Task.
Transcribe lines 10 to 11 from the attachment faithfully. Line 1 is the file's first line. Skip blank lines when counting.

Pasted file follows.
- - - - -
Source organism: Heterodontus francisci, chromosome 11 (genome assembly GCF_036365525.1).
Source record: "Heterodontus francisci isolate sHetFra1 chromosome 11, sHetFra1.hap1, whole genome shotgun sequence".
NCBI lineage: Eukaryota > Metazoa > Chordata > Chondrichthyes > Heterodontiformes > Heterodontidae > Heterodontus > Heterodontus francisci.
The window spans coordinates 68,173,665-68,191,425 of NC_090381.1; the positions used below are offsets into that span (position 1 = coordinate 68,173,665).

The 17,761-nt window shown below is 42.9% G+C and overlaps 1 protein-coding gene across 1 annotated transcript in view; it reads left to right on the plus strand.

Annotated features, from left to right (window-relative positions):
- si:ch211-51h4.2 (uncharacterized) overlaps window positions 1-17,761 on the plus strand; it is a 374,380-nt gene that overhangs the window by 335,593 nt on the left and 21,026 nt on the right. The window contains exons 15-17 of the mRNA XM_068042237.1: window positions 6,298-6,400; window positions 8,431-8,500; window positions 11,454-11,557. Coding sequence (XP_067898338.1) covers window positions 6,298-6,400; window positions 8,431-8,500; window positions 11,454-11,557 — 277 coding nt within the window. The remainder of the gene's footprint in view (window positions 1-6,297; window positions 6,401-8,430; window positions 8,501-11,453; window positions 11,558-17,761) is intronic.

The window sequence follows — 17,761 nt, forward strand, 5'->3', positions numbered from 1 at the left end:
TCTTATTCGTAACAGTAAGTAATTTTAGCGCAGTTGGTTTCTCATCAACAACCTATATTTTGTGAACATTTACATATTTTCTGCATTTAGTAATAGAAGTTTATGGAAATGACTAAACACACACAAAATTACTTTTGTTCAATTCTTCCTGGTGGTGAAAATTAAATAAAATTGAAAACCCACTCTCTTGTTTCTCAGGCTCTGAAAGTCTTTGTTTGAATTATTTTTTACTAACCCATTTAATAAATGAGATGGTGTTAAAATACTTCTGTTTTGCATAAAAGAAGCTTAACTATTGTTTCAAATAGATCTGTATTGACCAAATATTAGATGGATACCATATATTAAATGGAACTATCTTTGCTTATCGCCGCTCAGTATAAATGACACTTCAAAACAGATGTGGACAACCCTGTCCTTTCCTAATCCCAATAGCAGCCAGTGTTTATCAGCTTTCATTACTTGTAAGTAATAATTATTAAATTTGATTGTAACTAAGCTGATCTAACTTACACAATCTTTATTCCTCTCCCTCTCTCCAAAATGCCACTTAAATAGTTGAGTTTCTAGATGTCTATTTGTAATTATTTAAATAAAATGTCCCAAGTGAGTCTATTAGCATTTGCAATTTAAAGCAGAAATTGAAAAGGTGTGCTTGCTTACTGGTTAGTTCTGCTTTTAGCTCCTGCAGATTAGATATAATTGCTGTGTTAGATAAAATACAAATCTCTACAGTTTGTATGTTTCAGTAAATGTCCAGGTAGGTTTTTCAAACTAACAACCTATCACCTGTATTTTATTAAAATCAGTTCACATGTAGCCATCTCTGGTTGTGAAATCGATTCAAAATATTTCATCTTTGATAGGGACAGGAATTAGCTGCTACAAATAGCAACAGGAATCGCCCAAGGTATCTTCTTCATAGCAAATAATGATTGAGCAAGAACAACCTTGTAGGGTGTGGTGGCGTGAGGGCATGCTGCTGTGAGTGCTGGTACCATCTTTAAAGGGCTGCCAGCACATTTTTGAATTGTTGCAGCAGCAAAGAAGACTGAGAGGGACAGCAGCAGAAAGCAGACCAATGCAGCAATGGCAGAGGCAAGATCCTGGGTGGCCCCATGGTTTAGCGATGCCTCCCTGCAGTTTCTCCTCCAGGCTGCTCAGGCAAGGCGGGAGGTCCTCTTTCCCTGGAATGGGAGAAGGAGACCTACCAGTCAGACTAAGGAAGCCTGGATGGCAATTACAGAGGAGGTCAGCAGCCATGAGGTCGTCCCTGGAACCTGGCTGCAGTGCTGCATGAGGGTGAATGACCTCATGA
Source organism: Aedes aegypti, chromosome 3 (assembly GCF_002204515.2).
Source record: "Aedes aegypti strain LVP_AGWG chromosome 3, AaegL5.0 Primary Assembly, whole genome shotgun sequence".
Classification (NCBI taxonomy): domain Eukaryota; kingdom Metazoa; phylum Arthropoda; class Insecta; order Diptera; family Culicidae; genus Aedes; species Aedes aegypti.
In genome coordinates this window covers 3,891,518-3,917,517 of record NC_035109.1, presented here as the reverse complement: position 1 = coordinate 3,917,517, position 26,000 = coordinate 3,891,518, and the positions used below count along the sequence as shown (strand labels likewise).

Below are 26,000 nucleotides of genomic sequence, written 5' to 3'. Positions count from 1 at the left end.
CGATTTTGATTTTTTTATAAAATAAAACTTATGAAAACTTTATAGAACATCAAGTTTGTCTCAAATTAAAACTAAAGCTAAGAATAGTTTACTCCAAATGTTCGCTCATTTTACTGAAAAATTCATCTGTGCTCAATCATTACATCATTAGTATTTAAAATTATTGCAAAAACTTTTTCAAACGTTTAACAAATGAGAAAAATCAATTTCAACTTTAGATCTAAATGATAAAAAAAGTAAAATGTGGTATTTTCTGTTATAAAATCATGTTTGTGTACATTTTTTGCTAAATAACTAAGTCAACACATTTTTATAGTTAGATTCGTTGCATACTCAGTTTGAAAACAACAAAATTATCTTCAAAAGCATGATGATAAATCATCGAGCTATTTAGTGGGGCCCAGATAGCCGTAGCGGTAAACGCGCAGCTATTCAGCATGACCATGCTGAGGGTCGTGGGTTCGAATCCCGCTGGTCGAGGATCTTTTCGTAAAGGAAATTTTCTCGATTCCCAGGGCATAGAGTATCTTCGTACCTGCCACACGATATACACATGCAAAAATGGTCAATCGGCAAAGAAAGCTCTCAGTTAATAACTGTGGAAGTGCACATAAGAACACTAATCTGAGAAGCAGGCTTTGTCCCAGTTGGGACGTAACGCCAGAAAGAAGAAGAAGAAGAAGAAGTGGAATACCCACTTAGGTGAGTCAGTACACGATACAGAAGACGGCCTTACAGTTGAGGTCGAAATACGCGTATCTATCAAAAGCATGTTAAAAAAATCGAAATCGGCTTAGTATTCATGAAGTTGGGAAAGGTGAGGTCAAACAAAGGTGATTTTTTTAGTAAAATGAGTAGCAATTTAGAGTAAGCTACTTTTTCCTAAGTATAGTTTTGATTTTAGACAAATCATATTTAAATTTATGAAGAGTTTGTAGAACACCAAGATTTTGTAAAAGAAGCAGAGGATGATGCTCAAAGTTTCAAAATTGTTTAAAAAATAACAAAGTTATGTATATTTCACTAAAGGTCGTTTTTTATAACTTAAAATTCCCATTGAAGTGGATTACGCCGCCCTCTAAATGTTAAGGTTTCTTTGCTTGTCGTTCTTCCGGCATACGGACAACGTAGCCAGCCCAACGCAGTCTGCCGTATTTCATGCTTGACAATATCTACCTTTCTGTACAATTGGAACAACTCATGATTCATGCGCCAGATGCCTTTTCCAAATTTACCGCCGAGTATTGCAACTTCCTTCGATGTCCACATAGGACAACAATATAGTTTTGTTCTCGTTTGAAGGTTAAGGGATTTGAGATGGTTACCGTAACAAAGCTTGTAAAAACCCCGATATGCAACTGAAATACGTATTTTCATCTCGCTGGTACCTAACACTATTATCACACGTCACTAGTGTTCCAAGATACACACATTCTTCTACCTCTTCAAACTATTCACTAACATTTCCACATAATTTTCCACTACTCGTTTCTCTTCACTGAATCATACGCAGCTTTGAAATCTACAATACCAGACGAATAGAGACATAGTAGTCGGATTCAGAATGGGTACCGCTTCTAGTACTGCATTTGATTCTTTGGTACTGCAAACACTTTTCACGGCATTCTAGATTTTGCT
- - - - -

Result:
Source organism: Aedes aegypti, chromosome 3 (assembly GCF_002204515.2).
Source record: "Aedes aegypti strain LVP_AGWG chromosome 3, AaegL5.0 Primary Assembly, whole genome shotgun sequence".